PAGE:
It is also important to note in the context of relocation of manufacturing to developing countries in general and in connection to ‘make in India’ and India’s integration to global production network in particular, industries relocated from advanced countries are not necessarily labour intensive in nature. As capital costs decline sharply in advanced countries, industries have undergone a substitution of labour by capital where it can be done easily, but for sectors where the elasticity of substitution is low, are the ones relocated to developing countries where the labour is relatively cheap. That does not, however, mean that these sectors are labour-intensive according to developing country standards. In fact, the major global integration happened in the case of India are the sectors such as electrical machinery, optical equipment, transport equipment, motor vehicles, fabricated metal products, chemicals and non-chemical mineral products are all medium-skilled relatively capital intensive sectors. And competitive edge on these sectors does not actually depend upon low compensation costs rather on innovation, adaptation and skills.
Wages and Employment in Asia
Transforming farm labour into unskilled workers of labour-intensive manufacturing had been the usual route of industrialisation at the initial stage of structural change for most of the early industrialising countries. The Chinese path in the beginning of reform in 1978 was driven by labour-intensive export-led manufacturing making use of cheap labour whose wage at that time was three per cent of the US wage and even less than the prevailing wage in Philippines and Thailand. But more importantly, China didn’t actually rely upon the low level of wage as such. Instead on the dramatic fall of the unit labour cost which is wage as a percentage of labour productivity that fell very sharply during the entire decade of the 1980s and in mid-1990s reached as low as 30 per cent of the US unit labour cost. In other words, there was a sharp rise in productivity of Chinese workers while the wages continued to remain low and thereafter manufacturing wages picked up only since the late 1990s. It is important to note that the meteoric rise of China in the global landscape of manufacturing exports roughly coincides with the period 1998 to 2010 when Chinese real wage increased at an annual rate of 13.8 per cent. China seemed to have reached its Lewisian turning point in 1998 when wages increased at all levels, skilled or unskilled, high growth coastal areas or in non-coastal areas, for exporting or non-exporting firms. This was primarily because of the demographic shift, slowing down of labour force growth and the decline of the growth of migrant workers. In fact, in many Chinese provinces particularly in the coastal areas, there have been signals of acute labour shortage for the first time reflected by the fact that newly created jobs were greater than the number of job seekers (Li et al, 2012). Figure 1 and 2 shows the compensation costs and share of social security expenditure for India and China over the years.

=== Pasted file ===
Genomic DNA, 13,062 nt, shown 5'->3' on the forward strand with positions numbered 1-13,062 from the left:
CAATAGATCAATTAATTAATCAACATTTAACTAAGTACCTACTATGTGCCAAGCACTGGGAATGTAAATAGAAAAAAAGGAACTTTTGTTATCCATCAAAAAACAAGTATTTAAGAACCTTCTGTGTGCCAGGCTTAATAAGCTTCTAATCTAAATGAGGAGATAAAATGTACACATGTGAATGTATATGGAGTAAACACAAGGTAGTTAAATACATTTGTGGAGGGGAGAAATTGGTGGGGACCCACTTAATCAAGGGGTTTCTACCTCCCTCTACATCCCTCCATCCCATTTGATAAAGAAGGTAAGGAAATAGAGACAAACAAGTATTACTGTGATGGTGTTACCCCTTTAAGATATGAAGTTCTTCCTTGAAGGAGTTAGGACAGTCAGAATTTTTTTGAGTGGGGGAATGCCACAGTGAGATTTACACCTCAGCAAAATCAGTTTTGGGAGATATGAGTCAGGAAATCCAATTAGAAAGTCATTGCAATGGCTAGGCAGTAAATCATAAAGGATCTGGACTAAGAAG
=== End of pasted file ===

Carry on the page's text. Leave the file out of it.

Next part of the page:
Figure 1: Manufacturing Hourly Compensation Costs in India and China, US Dollars
Source: International Comparisons of Hourly Compensation Costs in Manufacturing database, ILC
Despite having a real wage growth rate even faster than the growth of GDP, China tops in low skilled labour-intensive manufacturing exports, fourth in medium skill exports and the topmost exporter in high-skill manufacturing goods in the world.
Figure 2: Manufacturing Employer’s Social Insurance Expenditures as Percentage of Total Compensation Costs
Source: same as Figure 1
India had a distinct but a very short phase of high growth in non-farm employment during the period 2000 to 2012 when 7.5 million jobs were created annually in the non-farm sector mostly driven by construction boom absorbing 4 million workers every year. But the process was cut shortly thereafter. The number of new non-farm employment during 2012-2018 fell sharply to 2.9 million annually with construction and manufacturing absorbing only 0.6 million each (Mehrotra, 2020). Consequently, there was a rise in rural and urban wages of regular workers during 2004-05 to 2011-12 which declined in 2018 and the rise of the wages of casual workers also slowed down subsequently.
If we see the labour-intensive industries such as textiles, garments and footwear, there also the trade volume and international competitiveness do not depend only on the level of wages. According to an ILO study of 2014 done to compare performance in these sectors, Asia Pacific region excluding Arab states accounts for 59.5 per cent of global exports of garments, textiles and footwear in which China’s exports was the highest of 358 billion dollars followed by India with 42.7 billion dollars and Vietnam exporting worth of 37 billion dollars. Figure 3 shows the comparable average wage rates in these sectors where the Chinese wage is more than four times of what Indian workers receive on an average in these sectors.